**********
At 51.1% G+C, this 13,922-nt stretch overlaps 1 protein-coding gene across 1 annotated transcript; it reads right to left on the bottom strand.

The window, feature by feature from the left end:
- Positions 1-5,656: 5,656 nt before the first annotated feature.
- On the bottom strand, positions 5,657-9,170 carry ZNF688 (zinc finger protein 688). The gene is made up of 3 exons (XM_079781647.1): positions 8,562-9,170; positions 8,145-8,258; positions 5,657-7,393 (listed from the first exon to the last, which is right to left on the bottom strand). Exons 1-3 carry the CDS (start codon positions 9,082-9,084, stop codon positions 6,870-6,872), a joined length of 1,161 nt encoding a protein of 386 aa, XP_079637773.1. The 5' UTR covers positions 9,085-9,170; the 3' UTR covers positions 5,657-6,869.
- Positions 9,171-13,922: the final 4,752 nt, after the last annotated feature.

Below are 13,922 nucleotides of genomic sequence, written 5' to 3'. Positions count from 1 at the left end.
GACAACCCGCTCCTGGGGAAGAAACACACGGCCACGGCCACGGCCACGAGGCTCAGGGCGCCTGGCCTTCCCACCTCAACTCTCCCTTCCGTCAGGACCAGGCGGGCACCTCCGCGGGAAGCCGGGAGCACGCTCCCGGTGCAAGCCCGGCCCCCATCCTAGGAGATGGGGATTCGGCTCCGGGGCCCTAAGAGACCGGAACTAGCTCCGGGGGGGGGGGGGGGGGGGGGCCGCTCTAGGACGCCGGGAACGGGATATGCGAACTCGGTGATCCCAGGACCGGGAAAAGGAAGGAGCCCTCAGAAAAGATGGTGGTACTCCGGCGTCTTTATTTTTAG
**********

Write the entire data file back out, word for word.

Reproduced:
At 51.1% G+C, this 13,922-nt stretch overlaps 1 protein-coding gene across 1 annotated transcript; it reads right to left on the bottom strand.

The window, feature by feature from the left end:
- Positions 1-5,656: 5,656 nt before the first annotated feature.
- On the bottom strand, positions 5,657-9,170 carry ZNF688 (zinc finger protein 688). The gene is made up of 3 exons (XM_079781647.1): positions 8,562-9,170; positions 8,145-8,258; positions 5,657-7,393 (listed from the first exon to the last, which is right to left on the bottom strand). Exons 1-3 carry the CDS (start codon positions 9,082-9,084, stop codon positions 6,870-6,872), a joined length of 1,161 nt encoding a protein of 386 aa, XP_079637773.1. The 5' UTR covers positions 9,085-9,170; the 3' UTR covers positions 5,657-6,869.
- Positions 9,171-13,922: the final 4,752 nt, after the last annotated feature.

Below are 13,922 nucleotides of genomic sequence, written 5' to 3'. Positions count from 1 at the left end.
GACAACCCGCTCCTGGGGAAGAAACACACGGCCACGGCCACGGCCACGAGGCTCAGGGCGCCTGGCCTTCCCACCTCAACTCTCCCTTCCGTCAGGACCAGGCGGGCACCTCCGCGGGAAGCCGGGAGCACGCTCCCGGTGCAAGCCCGGCCCCCATCCTAGGAGATGGGGATTCGGCTCCGGGGCCCTAAGAGACCGGAACTAGCTCCGGGGGGGGGGGGGGGGGGGGGCCGCTCTAGGACGCCGGGAACGGGATATGCGAACTCGGTGATCCCAGGACCGGGAAAAGGAAGGAGCCCTCAGAAAAGATGGTGGTACTCCGGCGTCTTTATTTTTAG